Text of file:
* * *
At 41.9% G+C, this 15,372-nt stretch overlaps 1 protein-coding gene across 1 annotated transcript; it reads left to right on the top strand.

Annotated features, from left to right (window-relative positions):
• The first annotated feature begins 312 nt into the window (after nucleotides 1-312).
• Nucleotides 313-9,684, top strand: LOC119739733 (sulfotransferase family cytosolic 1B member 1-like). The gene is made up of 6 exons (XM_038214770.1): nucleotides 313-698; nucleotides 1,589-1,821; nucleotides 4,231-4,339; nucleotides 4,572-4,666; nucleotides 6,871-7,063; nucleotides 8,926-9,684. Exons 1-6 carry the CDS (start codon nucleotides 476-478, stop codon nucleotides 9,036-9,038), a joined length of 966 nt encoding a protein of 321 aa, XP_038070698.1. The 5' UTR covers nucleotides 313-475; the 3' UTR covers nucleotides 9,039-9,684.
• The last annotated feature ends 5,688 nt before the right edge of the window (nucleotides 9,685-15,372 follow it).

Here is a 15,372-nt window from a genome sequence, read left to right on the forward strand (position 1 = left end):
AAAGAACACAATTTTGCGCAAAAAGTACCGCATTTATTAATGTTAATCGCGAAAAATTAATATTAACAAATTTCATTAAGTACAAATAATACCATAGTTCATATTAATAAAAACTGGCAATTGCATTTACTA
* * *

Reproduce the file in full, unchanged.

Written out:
At 41.9% G+C, this 15,372-nt stretch overlaps 1 protein-coding gene across 1 annotated transcript; it reads left to right on the top strand.

Annotated features, from left to right (window-relative positions):
• The first annotated feature begins 312 nt into the window (after nucleotides 1-312).
• Nucleotides 313-9,684, top strand: LOC119739733 (sulfotransferase family cytosolic 1B member 1-like). The gene is made up of 6 exons (XM_038214770.1): nucleotides 313-698; nucleotides 1,589-1,821; nucleotides 4,231-4,339; nucleotides 4,572-4,666; nucleotides 6,871-7,063; nucleotides 8,926-9,684. Exons 1-6 carry the CDS (start codon nucleotides 476-478, stop codon nucleotides 9,036-9,038), a joined length of 966 nt encoding a protein of 321 aa, XP_038070698.1. The 5' UTR covers nucleotides 313-475; the 3' UTR covers nucleotides 9,039-9,684.
• The last annotated feature ends 5,688 nt before the right edge of the window (nucleotides 9,685-15,372 follow it).

Here is a 15,372-nt window from a genome sequence, read left to right on the forward strand (position 1 = left end):
AAAGAACACAATTTTGCGCAAAAAGTACCGCATTTATTAATGTTAATCGCGAAAAATTAATATTAACAAATTTCATTAAGTACAAATAATACCATAGTTCATATTAATAAAAACTGGCAATTGCATTTACTA